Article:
4 Credit Hours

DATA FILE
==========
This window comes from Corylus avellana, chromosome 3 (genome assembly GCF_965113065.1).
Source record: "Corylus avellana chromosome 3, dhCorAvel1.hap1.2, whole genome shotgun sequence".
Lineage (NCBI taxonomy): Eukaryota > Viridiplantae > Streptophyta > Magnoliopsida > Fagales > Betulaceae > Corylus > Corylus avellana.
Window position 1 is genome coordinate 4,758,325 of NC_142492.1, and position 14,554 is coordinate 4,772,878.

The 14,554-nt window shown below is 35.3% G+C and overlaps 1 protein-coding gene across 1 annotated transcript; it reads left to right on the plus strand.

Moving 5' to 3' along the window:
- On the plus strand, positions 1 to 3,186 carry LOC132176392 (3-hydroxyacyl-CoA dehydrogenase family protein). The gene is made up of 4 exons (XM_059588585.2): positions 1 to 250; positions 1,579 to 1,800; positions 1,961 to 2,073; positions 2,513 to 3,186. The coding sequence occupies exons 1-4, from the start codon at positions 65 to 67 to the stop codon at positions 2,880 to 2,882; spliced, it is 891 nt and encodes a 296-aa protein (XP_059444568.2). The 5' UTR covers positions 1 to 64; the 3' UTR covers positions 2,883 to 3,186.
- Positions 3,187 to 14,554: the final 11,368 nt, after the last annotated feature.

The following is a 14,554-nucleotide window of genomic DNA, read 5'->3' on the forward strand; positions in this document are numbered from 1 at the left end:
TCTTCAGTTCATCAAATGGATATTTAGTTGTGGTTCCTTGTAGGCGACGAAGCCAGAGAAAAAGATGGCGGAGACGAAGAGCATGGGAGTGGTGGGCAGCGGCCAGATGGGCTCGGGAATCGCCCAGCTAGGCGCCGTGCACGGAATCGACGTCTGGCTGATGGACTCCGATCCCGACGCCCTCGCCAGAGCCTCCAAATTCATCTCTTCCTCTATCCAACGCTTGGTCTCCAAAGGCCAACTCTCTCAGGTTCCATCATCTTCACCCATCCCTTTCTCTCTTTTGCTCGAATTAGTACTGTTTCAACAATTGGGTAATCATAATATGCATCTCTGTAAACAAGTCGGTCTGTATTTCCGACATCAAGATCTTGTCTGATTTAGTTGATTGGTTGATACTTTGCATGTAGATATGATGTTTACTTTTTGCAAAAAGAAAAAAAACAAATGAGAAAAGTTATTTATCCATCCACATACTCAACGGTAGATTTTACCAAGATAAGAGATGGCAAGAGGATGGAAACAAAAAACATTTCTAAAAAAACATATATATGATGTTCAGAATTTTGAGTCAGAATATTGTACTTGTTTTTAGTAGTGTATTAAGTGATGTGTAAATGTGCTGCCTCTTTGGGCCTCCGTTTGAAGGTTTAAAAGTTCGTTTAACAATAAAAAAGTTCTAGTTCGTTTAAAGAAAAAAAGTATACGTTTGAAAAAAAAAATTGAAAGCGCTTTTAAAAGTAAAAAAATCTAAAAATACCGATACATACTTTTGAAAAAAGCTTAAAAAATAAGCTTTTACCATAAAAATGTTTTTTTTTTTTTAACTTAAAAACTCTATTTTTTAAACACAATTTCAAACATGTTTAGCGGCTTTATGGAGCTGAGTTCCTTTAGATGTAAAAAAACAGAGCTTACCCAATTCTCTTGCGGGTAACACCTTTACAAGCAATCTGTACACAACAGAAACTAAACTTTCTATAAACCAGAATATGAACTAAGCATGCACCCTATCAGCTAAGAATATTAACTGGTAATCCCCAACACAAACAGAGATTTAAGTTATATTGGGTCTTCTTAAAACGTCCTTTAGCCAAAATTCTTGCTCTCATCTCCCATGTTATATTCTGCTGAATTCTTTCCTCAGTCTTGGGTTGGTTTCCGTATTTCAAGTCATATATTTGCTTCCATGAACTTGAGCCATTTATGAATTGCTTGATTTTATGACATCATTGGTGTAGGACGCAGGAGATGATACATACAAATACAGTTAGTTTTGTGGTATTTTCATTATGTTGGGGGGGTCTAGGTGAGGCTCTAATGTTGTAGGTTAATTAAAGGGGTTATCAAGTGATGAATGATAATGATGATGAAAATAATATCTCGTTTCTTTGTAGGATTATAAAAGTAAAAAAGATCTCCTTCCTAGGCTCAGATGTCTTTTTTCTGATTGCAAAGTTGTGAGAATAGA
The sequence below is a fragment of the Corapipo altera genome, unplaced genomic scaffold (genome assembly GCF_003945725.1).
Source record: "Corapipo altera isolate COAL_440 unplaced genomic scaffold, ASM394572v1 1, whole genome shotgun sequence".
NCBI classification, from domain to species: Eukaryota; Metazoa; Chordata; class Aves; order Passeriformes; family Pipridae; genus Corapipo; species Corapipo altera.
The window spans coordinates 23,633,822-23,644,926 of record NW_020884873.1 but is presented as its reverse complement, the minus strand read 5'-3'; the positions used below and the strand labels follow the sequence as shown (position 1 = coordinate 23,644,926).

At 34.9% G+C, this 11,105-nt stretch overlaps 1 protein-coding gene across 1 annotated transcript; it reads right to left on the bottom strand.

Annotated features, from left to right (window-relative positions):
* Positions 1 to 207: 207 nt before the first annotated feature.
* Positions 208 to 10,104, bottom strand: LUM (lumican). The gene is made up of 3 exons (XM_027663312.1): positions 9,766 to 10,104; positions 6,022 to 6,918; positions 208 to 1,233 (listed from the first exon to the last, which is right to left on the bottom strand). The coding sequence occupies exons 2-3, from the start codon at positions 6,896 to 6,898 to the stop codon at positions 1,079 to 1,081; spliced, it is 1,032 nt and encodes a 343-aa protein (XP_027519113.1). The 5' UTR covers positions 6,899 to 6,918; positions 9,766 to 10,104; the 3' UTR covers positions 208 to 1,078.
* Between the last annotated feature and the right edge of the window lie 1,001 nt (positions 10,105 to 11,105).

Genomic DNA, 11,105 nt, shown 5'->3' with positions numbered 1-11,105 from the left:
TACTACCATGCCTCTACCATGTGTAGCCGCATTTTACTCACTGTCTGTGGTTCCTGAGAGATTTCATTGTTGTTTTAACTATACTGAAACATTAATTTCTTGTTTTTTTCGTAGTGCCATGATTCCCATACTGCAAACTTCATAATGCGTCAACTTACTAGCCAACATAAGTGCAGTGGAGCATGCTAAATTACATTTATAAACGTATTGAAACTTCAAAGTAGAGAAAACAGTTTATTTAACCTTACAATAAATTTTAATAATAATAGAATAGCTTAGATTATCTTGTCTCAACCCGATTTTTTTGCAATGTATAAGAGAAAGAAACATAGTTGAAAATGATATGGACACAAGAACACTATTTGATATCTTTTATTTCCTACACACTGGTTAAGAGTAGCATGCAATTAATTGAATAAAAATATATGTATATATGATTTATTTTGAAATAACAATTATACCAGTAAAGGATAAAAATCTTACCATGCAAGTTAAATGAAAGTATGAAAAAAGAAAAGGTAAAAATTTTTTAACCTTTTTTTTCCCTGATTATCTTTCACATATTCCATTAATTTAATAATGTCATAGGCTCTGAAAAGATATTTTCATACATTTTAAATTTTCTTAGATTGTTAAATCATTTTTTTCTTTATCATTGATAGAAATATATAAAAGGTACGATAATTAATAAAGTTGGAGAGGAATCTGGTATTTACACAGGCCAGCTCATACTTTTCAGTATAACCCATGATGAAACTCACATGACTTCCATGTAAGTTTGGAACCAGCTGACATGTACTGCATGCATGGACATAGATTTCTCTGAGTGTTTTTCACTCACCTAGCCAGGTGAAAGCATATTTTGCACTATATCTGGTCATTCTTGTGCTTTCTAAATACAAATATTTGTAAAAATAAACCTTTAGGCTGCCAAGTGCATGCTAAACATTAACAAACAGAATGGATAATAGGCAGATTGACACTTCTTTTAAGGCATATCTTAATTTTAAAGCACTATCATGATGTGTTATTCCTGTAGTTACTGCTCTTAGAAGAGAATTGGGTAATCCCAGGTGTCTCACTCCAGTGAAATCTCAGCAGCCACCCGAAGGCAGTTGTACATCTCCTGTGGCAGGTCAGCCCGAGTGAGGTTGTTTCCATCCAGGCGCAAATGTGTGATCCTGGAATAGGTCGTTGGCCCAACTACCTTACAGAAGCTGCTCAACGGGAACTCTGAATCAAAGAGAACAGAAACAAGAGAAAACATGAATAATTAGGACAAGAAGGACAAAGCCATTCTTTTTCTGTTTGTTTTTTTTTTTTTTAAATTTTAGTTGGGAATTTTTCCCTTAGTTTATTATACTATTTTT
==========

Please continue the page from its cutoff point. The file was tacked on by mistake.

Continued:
This course will explore the many facets of performativity, exhibition, and exploitation in the circus through a series of texts told from multiple perspectives: ringmasters, sideshow acts, animal tamers, and acrobats. Moving back and forth in time, we'll examine Roman circuses and expectations of entertainment in ancient civilizations as well as Victorian circuses, with an emphasis on female acrobats; we'll also possibly feature Sleary's Circus from Charles Dickens's HARD TIMES. Also included will be an examination of Toulouse-Lautrec's depictions of the circuses of Molier and Fernando and the Nouveau Cirque, as well as excerpts from P.T. Barnum's extraordinary autobiography, THE ART OF GETTING MONEY, OR HINTS AND HELPS TO MAKE A FORTUNE. Contemporary carnivals will be studied using the collection, STEP RIGHT UP: STORIES OF CARNIVALS, SIDESHOWS, AND THE CIRCUS, which features works by Ray Bradbury, Mark Twain, Angela Carter, Flannery O'Connor, and Franz Kafka. Other possible texts that may be used include Katherine Dunn's GEEK LOVE, Cathy Day's THE CIRCUS IN WINTER, Sara Gruen's WATER FOR ELEPHANTS, and Erin Morgenstern's THE NIGHT CIRCUS. The writing load for this course is a minimum of 15 pages of formal revised writing. Prerequisite: ENGL 121.